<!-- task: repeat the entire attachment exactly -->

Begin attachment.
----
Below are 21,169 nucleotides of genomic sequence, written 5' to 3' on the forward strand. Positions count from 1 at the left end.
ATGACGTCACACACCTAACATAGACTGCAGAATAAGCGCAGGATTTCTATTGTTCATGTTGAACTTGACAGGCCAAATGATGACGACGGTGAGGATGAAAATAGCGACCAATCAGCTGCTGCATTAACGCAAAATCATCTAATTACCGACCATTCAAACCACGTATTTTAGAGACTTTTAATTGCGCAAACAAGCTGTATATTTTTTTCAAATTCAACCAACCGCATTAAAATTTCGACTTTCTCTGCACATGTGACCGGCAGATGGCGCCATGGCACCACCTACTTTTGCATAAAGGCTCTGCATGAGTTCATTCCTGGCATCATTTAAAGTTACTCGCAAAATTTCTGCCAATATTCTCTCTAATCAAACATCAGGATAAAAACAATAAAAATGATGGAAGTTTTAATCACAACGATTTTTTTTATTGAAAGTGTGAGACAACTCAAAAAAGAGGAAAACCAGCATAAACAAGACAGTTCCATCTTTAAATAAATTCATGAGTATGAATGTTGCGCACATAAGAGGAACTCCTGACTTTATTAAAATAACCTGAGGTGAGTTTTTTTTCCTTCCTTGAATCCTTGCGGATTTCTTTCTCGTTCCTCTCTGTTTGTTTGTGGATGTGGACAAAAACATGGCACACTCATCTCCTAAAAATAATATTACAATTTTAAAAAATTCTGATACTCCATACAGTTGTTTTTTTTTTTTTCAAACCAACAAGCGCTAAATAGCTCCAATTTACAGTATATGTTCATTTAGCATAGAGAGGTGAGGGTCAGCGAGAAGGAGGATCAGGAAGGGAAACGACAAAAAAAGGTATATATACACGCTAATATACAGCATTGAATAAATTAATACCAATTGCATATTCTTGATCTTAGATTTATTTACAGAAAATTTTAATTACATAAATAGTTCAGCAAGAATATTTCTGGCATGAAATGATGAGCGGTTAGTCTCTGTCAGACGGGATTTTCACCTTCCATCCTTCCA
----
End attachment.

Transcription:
Below are 21,169 nucleotides of genomic sequence, written 5' to 3' on the forward strand. Positions count from 1 at the left end.
ATGACGTCACACACCTAACATAGACTGCAGAATAAGCGCAGGATTTCTATTGTTCATGTTGAACTTGACAGGCCAAATGATGACGACGGTGAGGATGAAAATAGCGACCAATCAGCTGCTGCATTAACGCAAAATCATCTAATTACCGACCATTCAAACCACGTATTTTAGAGACTTTTAATTGCGCAAACAAGCTGTATATTTTTTTCAAATTCAACCAACCGCATTAAAATTTCGACTTTCTCTGCACATGTGACCGGCAGATGGCGCCATGGCACCACCTACTTTTGCATAAAGGCTCTGCATGAGTTCATTCCTGGCATCATTTAAAGTTACTCGCAAAATTTCTGCCAATATTCTCTCTAATCAAACATCAGGATAAAAACAATAAAAATGATGGAAGTTTTAATCACAACGATTTTTTTTATTGAAAGTGTGAGACAACTCAAAAAAGAGGAAAACCAGCATAAACAAGACAGTTCCATCTTTAAATAAATTCATGAGTATGAATGTTGCGCACATAAGAGGAACTCCTGACTTTATTAAAATAACCTGAGGTGAGTTTTTTTTCCTTCCTTGAATCCTTGCGGATTTCTTTCTCGTTCCTCTCTGTTTGTTTGTGGATGTGGACAAAAACATGGCACACTCATCTCCTAAAAATAATATTACAATTTTAAAAAATTCTGATACTCCATACAGTTGTTTTTTTTTTTTTCAAACCAACAAGCGCTAAATAGCTCCAATTTACAGTATATGTTCATTTAGCATAGAGAGGTGAGGGTCAGCGAGAAGGAGGATCAGGAAGGGAAACGACAAAAAAAGGTATATATACACGCTAATATACAGCATTGAATAAATTAATACCAATTGCATATTCTTGATCTTAGATTTATTTACAGAAAATTTTAATTACATAAATAGTTCAGCAAGAATATTTCTGGCATGAAATGATGAGCGGTTAGTCTCTGTCAGACGGGATTTTCACCTTCCATCCTTCCA